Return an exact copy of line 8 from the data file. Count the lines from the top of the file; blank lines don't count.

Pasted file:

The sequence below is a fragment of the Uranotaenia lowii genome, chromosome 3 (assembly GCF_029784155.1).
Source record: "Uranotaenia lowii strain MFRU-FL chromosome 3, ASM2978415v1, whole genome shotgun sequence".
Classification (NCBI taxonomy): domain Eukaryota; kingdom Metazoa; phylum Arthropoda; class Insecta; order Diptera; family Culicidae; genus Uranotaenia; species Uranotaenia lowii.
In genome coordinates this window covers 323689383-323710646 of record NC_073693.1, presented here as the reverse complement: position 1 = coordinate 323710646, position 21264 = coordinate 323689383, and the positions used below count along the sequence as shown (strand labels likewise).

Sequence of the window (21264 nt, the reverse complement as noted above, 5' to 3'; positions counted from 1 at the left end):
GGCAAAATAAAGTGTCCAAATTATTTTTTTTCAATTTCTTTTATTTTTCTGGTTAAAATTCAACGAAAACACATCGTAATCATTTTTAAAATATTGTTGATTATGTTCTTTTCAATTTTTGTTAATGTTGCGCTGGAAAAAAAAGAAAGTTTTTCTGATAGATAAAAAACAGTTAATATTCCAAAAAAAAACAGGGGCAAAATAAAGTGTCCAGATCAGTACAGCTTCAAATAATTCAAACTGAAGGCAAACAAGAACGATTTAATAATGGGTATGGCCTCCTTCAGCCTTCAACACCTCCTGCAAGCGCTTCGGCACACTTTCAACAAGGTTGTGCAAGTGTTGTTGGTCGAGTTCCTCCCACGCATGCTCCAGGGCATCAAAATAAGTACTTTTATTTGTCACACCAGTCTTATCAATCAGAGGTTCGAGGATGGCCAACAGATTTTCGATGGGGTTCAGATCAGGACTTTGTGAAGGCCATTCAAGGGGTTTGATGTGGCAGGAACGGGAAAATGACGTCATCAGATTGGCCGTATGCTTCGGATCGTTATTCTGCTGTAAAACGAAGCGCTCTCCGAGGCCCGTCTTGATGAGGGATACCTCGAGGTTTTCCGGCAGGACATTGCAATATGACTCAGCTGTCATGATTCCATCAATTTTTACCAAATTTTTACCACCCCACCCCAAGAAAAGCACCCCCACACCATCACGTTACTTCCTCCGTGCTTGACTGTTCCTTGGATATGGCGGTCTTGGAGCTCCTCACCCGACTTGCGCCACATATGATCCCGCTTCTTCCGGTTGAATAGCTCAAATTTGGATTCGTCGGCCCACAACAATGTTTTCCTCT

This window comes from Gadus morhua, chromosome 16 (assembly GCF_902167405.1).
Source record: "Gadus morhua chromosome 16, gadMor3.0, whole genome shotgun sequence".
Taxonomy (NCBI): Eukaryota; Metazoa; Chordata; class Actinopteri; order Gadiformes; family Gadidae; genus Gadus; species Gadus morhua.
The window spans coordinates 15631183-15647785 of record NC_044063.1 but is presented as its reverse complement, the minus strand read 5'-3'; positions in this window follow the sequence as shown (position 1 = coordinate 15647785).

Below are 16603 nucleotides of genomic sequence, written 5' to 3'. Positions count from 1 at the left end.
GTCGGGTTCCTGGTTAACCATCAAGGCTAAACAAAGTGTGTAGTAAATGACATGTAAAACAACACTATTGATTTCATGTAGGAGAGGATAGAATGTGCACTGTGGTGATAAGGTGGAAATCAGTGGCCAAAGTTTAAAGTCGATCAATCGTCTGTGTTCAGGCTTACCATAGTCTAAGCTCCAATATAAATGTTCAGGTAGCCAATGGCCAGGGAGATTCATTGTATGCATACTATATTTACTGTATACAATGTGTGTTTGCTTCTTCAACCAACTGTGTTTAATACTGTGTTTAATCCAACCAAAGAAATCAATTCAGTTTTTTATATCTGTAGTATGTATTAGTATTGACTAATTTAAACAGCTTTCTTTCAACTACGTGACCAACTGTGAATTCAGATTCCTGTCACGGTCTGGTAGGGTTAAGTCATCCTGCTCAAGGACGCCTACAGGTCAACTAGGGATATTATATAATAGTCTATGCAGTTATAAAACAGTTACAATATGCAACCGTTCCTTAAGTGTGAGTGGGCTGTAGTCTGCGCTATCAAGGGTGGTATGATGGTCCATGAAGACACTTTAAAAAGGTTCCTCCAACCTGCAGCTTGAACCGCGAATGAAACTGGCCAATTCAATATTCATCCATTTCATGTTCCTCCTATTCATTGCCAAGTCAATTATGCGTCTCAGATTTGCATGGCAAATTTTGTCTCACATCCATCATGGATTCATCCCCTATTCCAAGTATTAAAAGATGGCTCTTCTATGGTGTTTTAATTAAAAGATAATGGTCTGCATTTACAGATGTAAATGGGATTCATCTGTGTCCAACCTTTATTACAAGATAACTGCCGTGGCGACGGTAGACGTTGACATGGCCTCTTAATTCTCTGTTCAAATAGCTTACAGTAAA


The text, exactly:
Source record: "Gadus morhua chromosome 16, gadMor3.0, whole genome shotgun sequence".